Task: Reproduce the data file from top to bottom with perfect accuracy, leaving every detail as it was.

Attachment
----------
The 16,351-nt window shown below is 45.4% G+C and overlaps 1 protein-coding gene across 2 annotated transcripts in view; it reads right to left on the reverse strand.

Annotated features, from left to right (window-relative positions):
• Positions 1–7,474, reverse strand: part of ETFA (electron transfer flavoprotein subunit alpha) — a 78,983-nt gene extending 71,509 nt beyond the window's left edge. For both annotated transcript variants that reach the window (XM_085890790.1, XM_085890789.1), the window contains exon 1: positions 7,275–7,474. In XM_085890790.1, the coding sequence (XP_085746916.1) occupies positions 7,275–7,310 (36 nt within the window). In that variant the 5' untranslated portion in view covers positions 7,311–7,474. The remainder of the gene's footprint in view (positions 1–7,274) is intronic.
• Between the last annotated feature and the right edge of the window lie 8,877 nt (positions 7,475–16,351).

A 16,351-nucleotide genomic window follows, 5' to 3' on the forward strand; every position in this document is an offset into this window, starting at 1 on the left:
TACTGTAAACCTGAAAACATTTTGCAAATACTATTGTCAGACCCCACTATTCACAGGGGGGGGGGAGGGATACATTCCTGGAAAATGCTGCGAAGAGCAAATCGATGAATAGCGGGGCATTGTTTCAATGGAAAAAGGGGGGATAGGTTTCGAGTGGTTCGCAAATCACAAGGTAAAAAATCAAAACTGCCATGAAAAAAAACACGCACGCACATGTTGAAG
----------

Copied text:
The 16,351-nt window shown below is 45.4% G+C and overlaps 1 protein-coding gene across 2 annotated transcripts in view; it reads right to left on the reverse strand.

Annotated features, from left to right (window-relative positions):
• Positions 1–7,474, reverse strand: part of ETFA (electron transfer flavoprotein subunit alpha) — a 78,983-nt gene extending 71,509 nt beyond the window's left edge. For both annotated transcript variants that reach the window (XM_085890790.1, XM_085890789.1), the window contains exon 1: positions 7,275–7,474. In XM_085890790.1, the coding sequence (XP_085746916.1) occupies positions 7,275–7,310 (36 nt within the window). In that variant the 5' untranslated portion in view covers positions 7,311–7,474. The remainder of the gene's footprint in view (positions 1–7,274) is intronic.
• Between the last annotated feature and the right edge of the window lie 8,877 nt (positions 7,475–16,351).

A 16,351-nucleotide genomic window follows, 5' to 3' on the forward strand; every position in this document is an offset into this window, starting at 1 on the left:
TACTGTAAACCTGAAAACATTTTGCAAATACTATTGTCAGACCCCACTATTCACAGGGGGGGGGGAGGGATACATTCCTGGAAAATGCTGCGAAGAGCAAATCGATGAATAGCGGGGCATTGTTTCAATGGAAAAAGGGGGGATAGGTTTCGAGTGGTTCGCAAATCACAAGGTAAAAAATCAAAACTGCCATGAAAAAAAACACGCACGCACATGTTGAAG